Tuesday, January 27, 2009
OPEC Calls for Curbing Speculators, Blames Hedge Funds for Rout
It's sad when Opec has to tell U.S. lawmakers and regulators what correct policy should be regarding speculation, however, "free market fundamentalism" rules policymaking in the U.S.
Jan. 28 (Bloomberg) -- OPEC wants U.S. regulators to curtail oil trading by hedge funds and speculators who helped make last year the most volatile in crude oil trading.
Abdalla el-Badri, secretary-general of the Organization of Petroleum Exporting Countries, is seeking rules to “limit the level of speculation” by investors who buy oil without planning to use it. Oil surged 46 percent in the first half of 2008 to a record $147.27 only to plunge by the end of the year, prompting OPEC to make its biggest ever supply cuts.
“OPEC has repeatedly called for the need to reduce the role of excessive speculative activity in the market,” el-Badri, who will attend this week’s World Economic Forum in Davos, Switzerland, said in an e-mailed response to questions. “Today, it is impossible to know who is actually buying and selling oil futures.”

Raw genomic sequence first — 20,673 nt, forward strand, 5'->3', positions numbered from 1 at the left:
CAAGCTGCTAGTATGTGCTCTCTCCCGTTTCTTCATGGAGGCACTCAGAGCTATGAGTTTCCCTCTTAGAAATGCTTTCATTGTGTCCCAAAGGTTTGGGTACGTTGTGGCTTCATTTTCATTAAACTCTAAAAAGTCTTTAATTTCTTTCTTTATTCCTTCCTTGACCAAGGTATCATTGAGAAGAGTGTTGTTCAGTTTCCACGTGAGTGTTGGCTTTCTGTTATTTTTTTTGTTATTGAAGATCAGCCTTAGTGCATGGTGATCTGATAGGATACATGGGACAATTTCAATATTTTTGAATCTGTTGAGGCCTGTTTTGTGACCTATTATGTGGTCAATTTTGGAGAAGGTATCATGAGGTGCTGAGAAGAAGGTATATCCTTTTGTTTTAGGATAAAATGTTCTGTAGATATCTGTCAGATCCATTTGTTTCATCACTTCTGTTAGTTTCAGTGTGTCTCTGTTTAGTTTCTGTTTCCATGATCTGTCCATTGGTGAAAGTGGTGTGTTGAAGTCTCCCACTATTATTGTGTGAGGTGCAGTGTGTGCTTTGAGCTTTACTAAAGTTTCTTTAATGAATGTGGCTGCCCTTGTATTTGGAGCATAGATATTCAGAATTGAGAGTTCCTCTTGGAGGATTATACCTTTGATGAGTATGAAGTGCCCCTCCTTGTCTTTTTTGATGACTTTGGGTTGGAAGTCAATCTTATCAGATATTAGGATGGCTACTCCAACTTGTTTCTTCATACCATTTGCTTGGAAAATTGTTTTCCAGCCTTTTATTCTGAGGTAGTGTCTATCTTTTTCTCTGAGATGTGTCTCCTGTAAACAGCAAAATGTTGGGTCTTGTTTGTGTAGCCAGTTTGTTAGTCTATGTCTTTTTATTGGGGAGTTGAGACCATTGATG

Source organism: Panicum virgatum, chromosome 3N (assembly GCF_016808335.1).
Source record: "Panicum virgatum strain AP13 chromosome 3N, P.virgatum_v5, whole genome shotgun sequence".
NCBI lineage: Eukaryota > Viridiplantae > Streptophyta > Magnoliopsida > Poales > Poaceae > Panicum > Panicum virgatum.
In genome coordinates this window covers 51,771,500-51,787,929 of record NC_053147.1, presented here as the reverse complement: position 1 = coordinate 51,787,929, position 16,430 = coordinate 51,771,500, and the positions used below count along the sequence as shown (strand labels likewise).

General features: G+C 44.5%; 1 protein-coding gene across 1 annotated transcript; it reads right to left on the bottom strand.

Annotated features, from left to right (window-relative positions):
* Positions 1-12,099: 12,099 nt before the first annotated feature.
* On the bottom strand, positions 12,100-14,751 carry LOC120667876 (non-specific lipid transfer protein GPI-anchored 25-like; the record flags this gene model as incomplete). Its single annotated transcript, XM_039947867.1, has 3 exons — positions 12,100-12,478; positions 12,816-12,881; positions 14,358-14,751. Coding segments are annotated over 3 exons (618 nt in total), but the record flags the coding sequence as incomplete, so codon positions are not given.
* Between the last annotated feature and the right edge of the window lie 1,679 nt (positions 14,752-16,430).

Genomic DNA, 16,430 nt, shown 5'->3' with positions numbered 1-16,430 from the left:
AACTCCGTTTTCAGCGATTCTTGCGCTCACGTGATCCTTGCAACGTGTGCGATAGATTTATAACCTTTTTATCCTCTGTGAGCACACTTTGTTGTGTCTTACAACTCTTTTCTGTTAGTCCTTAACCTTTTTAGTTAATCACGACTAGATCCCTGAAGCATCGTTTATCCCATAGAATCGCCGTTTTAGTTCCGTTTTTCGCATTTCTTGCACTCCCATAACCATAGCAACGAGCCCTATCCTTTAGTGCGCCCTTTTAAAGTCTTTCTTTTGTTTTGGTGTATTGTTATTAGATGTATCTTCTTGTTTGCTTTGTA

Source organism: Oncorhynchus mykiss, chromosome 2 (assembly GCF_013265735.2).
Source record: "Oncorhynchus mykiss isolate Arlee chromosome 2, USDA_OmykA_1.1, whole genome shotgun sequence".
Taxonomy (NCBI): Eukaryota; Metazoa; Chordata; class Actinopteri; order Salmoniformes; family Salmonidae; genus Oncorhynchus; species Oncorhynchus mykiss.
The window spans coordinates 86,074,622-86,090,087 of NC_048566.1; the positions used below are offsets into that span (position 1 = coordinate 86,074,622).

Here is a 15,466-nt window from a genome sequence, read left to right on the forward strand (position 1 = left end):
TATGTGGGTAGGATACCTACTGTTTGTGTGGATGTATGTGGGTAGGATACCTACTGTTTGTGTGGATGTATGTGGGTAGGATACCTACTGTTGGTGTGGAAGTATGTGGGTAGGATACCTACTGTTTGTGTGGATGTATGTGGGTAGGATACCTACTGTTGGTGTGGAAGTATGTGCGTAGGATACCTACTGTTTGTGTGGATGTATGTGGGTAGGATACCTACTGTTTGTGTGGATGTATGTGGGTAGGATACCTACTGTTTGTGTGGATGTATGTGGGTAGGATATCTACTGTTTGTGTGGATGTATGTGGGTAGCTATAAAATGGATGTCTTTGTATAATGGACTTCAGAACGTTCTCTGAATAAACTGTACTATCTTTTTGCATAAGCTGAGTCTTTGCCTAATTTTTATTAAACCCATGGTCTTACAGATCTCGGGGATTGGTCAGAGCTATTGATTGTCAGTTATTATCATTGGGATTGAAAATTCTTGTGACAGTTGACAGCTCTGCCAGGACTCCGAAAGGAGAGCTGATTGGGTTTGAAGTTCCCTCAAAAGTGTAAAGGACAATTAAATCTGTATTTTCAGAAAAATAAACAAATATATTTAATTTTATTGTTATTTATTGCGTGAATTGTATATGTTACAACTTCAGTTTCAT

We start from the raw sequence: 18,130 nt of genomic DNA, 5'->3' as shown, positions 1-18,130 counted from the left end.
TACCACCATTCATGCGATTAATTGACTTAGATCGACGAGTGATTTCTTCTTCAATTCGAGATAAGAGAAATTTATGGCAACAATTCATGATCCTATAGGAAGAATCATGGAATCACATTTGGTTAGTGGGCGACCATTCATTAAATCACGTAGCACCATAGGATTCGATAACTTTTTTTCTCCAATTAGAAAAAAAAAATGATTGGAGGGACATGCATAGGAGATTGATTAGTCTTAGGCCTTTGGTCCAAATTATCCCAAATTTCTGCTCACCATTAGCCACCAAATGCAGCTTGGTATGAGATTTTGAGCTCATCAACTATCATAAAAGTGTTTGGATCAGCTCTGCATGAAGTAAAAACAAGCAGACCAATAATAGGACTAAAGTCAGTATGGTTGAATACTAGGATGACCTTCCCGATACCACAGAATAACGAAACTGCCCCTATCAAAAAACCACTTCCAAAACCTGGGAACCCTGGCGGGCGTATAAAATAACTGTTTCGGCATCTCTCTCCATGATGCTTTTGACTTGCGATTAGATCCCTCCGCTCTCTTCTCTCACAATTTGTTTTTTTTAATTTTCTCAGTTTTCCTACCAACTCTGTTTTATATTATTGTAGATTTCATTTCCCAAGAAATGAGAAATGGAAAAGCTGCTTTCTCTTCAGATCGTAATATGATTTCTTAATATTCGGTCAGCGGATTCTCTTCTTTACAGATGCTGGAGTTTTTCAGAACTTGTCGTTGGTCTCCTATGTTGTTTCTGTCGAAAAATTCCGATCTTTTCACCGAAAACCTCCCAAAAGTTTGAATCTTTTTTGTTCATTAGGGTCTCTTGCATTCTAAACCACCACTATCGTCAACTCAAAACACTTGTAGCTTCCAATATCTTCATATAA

While congressional leaders proposed legislation to curtail speculation as rising oil caused gasoline to reach $4 a gallon last summer, regulators at the Commodity Futures Trading Commission are divided over the role of hedge funds in last year’s surge in prices. A series of OPEC supply cuts failed to boost prices as demand weakened in what may be the worst global recession in the postwar era.
“The move above $90 a barrel was driven by financial flows rather than fundamentals” of supply and demand, said Edward Morse, chief economist at Louis Capital Markets in New York. Selling by speculators “helped propel the commodities price downturn, but fundamentals have weighed heavily as well.”
Full article on Bloomberg.